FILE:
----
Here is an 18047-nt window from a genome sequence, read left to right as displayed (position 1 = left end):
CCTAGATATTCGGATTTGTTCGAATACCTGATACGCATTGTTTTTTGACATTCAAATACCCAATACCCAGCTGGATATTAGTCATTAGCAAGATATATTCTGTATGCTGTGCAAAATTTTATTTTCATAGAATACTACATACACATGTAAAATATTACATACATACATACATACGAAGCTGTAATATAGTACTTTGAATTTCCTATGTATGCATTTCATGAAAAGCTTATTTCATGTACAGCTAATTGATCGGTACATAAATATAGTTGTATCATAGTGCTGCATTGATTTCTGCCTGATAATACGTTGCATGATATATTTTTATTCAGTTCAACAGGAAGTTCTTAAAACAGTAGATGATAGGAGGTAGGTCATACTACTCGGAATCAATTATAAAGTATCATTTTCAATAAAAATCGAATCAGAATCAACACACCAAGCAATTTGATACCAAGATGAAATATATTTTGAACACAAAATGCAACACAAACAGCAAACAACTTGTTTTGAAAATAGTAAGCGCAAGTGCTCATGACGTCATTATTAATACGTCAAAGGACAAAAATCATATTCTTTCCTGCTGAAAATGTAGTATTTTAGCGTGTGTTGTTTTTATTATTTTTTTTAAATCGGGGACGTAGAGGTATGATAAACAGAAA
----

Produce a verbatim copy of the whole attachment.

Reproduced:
Here is an 18047-nt window from a genome sequence, read left to right as displayed (position 1 = left end):
CCTAGATATTCGGATTTGTTCGAATACCTGATACGCATTGTTTTTTGACATTCAAATACCCAATACCCAGCTGGATATTAGTCATTAGCAAGATATATTCTGTATGCTGTGCAAAATTTTATTTTCATAGAATACTACATACACATGTAAAATATTACATACATACATACATACGAAGCTGTAATATAGTACTTTGAATTTCCTATGTATGCATTTCATGAAAAGCTTATTTCATGTACAGCTAATTGATCGGTACATAAATATAGTTGTATCATAGTGCTGCATTGATTTCTGCCTGATAATACGTTGCATGATATATTTTTATTCAGTTCAACAGGAAGTTCTTAAAACAGTAGATGATAGGAGGTAGGTCATACTACTCGGAATCAATTATAAAGTATCATTTTCAATAAAAATCGAATCAGAATCAACACACCAAGCAATTTGATACCAAGATGAAATATATTTTGAACACAAAATGCAACACAAACAGCAAACAACTTGTTTTGAAAATAGTAAGCGCAAGTGCTCATGACGTCATTATTAATACGTCAAAGGACAAAAATCATATTCTTTCCTGCTGAAAATGTAGTATTTTAGCGTGTGTTGTTTTTATTATTTTTTTTAAATCGGGGACGTAGAGGTATGATAAACAGAAA